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Every year, tax season rears its head like clockwork, and those W2s, 1099s, and other forms start rolling in. And while it may seem like a blip on the distant horizon, the filing deadline will be here before you know it.

Getting all of your tax information prepared as early as possible (i.e., as soon as you've received all of the necessary documentation) is important. But depending on how much money you make and how you plan on filing your taxes, there's another important thing to figure out: Do you even make enough money to be required to file taxes?

This can be a worthwhile question if you're not making that much money at the moment. If you fall below a certain threshold of annual income, you may not need to file taxes. However, often even in these cases, there are certain circumstances that do necessitate a tax return, such as particular health insurance situations, self-employment, or eligibility for an earned income tax credit.

If these don't apply to you, though, do you need to file taxes?

What Is the Minimum Income Threshold to File Taxes? 

Income-based tax requirements vary depending on how you plan to file a tax return. Whether or not you need to file a tax return has to do with whether you're income is above the first tax bracket, but tax brackets vary depending on how you file.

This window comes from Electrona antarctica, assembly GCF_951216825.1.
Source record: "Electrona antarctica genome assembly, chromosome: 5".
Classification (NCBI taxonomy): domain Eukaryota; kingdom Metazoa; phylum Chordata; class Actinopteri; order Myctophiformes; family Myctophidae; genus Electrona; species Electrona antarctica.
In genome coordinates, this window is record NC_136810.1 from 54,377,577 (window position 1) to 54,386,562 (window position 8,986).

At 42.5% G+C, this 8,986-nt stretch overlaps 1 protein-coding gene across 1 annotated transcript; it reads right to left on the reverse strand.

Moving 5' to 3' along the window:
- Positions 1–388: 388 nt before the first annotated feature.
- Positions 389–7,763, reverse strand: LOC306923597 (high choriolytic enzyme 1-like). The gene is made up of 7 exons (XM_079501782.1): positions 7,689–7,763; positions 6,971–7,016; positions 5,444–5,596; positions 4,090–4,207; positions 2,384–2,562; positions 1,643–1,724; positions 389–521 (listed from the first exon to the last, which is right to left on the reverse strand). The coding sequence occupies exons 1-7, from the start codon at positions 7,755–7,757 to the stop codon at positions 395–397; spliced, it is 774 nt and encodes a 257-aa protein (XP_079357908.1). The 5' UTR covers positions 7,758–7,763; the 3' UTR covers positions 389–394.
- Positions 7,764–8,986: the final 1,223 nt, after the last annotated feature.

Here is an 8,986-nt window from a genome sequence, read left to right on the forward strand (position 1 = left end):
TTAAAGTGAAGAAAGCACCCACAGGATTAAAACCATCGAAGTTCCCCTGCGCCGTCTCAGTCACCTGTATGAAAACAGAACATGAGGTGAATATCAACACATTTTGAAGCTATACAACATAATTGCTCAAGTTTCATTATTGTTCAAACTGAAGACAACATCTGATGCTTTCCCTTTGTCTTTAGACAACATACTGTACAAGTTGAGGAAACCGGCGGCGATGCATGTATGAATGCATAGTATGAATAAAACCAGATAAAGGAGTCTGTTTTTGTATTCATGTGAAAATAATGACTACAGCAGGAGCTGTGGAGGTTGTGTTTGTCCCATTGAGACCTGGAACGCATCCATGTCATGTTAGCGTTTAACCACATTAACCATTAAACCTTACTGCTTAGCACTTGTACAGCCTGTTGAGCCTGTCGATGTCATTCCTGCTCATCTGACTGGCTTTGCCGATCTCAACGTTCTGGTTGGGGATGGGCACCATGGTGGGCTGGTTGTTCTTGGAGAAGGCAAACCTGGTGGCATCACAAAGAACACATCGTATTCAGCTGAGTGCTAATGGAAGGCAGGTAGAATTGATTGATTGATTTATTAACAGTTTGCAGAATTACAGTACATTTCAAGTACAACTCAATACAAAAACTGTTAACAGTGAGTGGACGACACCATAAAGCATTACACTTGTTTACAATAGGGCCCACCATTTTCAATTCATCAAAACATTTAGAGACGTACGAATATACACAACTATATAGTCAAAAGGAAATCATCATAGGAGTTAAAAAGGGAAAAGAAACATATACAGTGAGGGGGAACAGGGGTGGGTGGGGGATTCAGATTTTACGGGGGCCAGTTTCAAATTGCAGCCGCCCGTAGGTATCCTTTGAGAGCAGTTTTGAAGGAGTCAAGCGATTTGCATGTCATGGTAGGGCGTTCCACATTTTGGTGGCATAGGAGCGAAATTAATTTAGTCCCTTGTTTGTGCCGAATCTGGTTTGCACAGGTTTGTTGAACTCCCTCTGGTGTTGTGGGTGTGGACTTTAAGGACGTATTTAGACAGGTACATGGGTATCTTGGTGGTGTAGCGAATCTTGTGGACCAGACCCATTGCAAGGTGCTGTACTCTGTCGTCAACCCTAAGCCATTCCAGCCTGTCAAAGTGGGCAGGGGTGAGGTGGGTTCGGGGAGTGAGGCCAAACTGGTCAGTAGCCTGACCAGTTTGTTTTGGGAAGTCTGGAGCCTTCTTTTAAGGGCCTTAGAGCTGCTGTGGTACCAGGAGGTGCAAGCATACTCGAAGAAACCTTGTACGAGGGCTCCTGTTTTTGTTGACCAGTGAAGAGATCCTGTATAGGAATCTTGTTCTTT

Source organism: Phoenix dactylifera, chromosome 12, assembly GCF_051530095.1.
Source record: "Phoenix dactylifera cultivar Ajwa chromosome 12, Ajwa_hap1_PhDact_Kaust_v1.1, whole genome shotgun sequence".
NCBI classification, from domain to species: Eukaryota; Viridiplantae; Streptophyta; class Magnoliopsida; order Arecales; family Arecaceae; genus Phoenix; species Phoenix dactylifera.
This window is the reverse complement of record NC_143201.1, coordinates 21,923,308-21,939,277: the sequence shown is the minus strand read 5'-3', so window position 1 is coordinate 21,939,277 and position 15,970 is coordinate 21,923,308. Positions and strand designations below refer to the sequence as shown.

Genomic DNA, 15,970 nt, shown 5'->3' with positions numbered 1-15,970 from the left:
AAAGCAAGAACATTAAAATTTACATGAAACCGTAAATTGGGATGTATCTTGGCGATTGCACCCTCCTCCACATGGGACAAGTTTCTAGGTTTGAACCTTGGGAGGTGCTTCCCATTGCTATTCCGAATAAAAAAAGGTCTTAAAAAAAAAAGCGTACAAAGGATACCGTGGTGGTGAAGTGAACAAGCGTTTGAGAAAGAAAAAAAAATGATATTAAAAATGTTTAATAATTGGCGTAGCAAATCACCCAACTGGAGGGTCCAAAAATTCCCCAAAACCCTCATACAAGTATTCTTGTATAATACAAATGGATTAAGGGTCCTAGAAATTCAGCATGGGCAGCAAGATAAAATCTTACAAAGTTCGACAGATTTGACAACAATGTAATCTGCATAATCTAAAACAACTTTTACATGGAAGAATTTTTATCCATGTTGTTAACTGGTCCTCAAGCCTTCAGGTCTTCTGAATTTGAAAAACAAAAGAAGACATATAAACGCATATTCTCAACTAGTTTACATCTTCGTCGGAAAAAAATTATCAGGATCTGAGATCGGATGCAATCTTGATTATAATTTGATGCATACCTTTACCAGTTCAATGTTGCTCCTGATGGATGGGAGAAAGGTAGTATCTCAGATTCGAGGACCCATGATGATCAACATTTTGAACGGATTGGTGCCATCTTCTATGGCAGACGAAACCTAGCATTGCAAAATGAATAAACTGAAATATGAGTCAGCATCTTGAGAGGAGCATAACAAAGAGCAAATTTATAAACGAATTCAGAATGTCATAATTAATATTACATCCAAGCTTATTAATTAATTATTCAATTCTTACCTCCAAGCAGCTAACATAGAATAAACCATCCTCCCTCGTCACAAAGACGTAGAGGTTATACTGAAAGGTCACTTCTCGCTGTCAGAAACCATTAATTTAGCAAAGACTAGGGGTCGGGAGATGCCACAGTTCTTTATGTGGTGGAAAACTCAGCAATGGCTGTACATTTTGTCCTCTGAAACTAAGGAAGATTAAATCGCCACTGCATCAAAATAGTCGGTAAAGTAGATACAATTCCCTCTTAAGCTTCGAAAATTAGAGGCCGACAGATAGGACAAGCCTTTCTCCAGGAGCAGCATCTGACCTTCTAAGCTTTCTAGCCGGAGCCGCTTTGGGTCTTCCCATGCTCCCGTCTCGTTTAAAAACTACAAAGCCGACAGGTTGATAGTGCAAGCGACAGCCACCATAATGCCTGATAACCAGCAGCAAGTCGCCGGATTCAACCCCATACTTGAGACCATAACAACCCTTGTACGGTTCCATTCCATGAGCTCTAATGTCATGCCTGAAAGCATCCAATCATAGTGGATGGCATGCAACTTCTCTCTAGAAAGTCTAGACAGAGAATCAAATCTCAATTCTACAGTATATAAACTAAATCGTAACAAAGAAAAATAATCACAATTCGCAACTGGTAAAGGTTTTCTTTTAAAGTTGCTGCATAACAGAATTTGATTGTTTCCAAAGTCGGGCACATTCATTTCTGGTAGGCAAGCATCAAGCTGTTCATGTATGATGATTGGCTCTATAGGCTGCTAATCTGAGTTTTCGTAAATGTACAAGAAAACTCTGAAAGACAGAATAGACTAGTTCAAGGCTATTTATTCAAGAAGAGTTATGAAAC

The income threshold you must exceed to be required to file taxes varies depending on if you are single (no spouse or dependent), married and filing jointly, married and filing separately, or filing as a head of household. Let's break them all down. Note: All ages listed are as of December 31st, 2021. 

Single

If you are single and under the age of 65, the minimum amount of annual gross income you can make that requires filing a tax return is $12,550. If you're 65 or older and plan on filing single, that minimum goes up to $14,250.

Married and Filing Jointly

How much you have to make if you're married and filing jointly will depend on the age of both you and your spouse, generally coming out to double what someone filing single would require. If both spouses are under 65, you need to make at least $25,100. If both spouses are 65 or older, you will have to make a minimum of $27,800. If just one of you is 65 or older, split the difference; you need to make $26,450.

Qualifying Widower

If you are a qualifying widower (meaning your spouse died during this tax year) with a dependent child, you are also able to file as married filing jointly, and the age disparity still applies: at least $25,100 if you're under 65, at least $26,450 if you're 65 or older.

Married and Filing Separately

Those who are married and filing separately, interestingly, only require a gross income of $5 to have to file a tax return.

Head of Household

If you qualify for head of the household status and look to file as such, you have to file a tax return if you make $18,800 or more under the age of 65. If you are 65 or older, that number is $20,500 in gross income.

How Much Do You Have to Make if You're a Dependent?